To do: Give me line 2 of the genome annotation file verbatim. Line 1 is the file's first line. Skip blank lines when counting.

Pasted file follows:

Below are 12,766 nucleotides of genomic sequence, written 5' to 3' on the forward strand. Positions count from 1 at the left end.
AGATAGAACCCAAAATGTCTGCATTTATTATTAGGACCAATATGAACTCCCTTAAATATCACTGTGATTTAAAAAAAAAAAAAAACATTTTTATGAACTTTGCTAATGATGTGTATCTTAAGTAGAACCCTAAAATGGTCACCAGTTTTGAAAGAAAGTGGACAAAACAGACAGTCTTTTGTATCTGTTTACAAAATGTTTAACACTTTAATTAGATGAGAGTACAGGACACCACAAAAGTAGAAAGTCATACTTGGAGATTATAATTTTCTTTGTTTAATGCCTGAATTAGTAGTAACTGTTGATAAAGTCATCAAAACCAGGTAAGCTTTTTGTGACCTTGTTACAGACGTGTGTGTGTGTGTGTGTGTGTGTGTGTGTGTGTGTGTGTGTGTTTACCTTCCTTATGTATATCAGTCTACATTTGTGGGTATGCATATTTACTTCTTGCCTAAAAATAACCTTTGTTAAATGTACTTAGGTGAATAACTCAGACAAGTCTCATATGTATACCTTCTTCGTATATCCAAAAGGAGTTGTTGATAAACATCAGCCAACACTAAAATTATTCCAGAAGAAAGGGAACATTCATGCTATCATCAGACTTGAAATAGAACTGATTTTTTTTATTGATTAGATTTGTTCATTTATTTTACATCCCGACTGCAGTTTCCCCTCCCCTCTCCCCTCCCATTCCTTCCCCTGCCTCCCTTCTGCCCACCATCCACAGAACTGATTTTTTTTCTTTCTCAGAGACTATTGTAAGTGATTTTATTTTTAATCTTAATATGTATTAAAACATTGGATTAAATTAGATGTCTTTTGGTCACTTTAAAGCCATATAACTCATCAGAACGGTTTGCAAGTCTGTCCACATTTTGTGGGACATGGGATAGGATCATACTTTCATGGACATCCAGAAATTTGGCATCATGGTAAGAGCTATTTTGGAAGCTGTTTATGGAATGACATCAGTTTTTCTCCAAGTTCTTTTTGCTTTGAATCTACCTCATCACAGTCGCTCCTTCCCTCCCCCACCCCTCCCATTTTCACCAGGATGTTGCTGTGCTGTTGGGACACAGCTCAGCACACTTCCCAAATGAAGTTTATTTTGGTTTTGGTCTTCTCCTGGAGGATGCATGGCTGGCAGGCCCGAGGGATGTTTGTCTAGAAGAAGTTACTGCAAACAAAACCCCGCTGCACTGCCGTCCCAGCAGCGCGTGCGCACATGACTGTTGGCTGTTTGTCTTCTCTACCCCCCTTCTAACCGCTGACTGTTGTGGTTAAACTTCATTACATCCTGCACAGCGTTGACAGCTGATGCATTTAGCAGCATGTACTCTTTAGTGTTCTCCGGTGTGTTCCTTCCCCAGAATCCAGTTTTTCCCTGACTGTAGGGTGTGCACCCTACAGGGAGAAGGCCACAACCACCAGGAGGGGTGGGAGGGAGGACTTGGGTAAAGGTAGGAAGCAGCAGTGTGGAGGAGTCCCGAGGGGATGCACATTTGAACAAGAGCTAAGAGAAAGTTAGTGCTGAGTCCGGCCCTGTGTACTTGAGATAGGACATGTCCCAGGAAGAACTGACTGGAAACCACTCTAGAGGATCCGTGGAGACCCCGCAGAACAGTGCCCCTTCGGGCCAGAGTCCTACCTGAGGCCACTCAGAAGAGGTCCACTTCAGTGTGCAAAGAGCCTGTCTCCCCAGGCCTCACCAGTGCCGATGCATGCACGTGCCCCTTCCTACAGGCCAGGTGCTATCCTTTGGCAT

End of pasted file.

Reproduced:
AGATAGAACCCAAAATGTCTGCATTTATTATTAGGACCAATATGAACTCCCTTAAATATCACTGTGATTTAAAAAAAAAAAAAAACATTTTTATGAACTTTGCTAATGATGTGTATCTTAAGTAGAACCCTAAAATGGTCACCAGTTTTGAAAGAAAGTGGACAAAACAGACAGTCTTTTGTATCTGTTTACAAAATGTTTAACACTTTAATTAGATGAGAGTACAGGACACCACAAAAGTAGAAAGTCATACTTGGAGATTATAATTTTCTTTGTTTAATGCCTGAATTAGTAGTAACTGTTGATAAAGTCATCAAAACCAGGTAAGCTTTTTGTGACCTTGTTACAGACGTGTGTGTGTGTGTGTGTGTGTGTGTGTGTGTGTGTGTGTGTGTTTACCTTCCTTATGTATATCAGTCTACATTTGTGGGTATGCATATTTACTTCTTGCCTAAAAATAACCTTTGTTAAATGTACTTAGGTGAATAACTCAGACAAGTCTCATATGTATACCTTCTTCGTATATCCAAAAGGAGTTGTTGATAAACATCAGCCAACACTAAAATTATTCCAGAAGAAAGGGAACATTCATGCTATCATCAGACTTGAAATAGAACTGATTTTTTTTATTGATTAGATTTGTTCATTTATTTTACATCCCGACTGCAGTTTCCCCTCCCCTCTCCCCTCCCATTCCTTCCCCTGCCTCCCTTCTGCCCACCATCCACAGAACTGATTTTTTTTCTTTCTCAGAGACTATTGTAAGTGATTTTATTTTTAATCTTAATATGTATTAAAACATTGGATTAAATTAGATGTCTTTTGGTCACTTTAAAGCCATATAACTCATCAGAACGGTTTGCAAGTCTGTCCACATTTTGTGGGACATGGGATAGGATCATACTTTCATGGACATCCAGAAATTTGGCATCATGGTAAGAGCTATTTTGGAAGCTGTTTATGGAATGACATCAGTTTTTCTCCAAGTTCTTTTTGCTTTGAATCTACCTCATCACAGTCGCTCCTTCCCTCCCCCACCCCTCCCATTTTCACCAGGATGTTGCTGTGCTGTTGGGACACAGCTCAGCACACTTCCCAAATGAAGTTTATTTTGGTTTTGGTCTTCTCCTGGAGGATGCATGGCTGGCAGGCCCGAGGGATGTTTGTCTAGAAGAAGTTACTGCAAACAAAACCCCGCTGCACTGCCGTCCCAGCAGCGCGTGCGCACATGACTGTTGGCTGTTTGTCTTCTCTACCCCCCTTCTAACCGCTGACTGTTGTGGTTAAACTTCATTACATCCTGCACAGCGTTGACAGCTGATGCATTTAGCAGCATGTACTCTTTAGTGTTCTCCGGTGTGTTCCTTCCCCAGAATCCAGTTTTTCCCTGACTGTAGGGTGTGCACCCTACAGGGAGAAGGCCACAACCACCAGGAGGGGTGGGAGGGAGGACTTGGGTAAAGGTAGGAAGCAGCAGTGTGGAGGAGTCCCGAGGGGATGCACATTTGAACAAGAGCTAAGAGAAAGTTAGTGCTGAGTCCGGCCCTGTGTACTTGAGATAGGACATGTCCCAGGAAGAACTGACTGGAAACCACTCTAGAGGATCCGTGGAGACCCCGCAGAACAGTGCCCCTTCGGGCCAGAGTCCTACCTGAGGCCACTCAGAAGAGGTCCACTTCAGTGTGCAAAGAGCCTGTCTCCCCAGGCCTCACCAGTGCCGATGCATGCACGTGCCCCTTCCTACAGGCCAGGTGCTATCCTTTGGCAT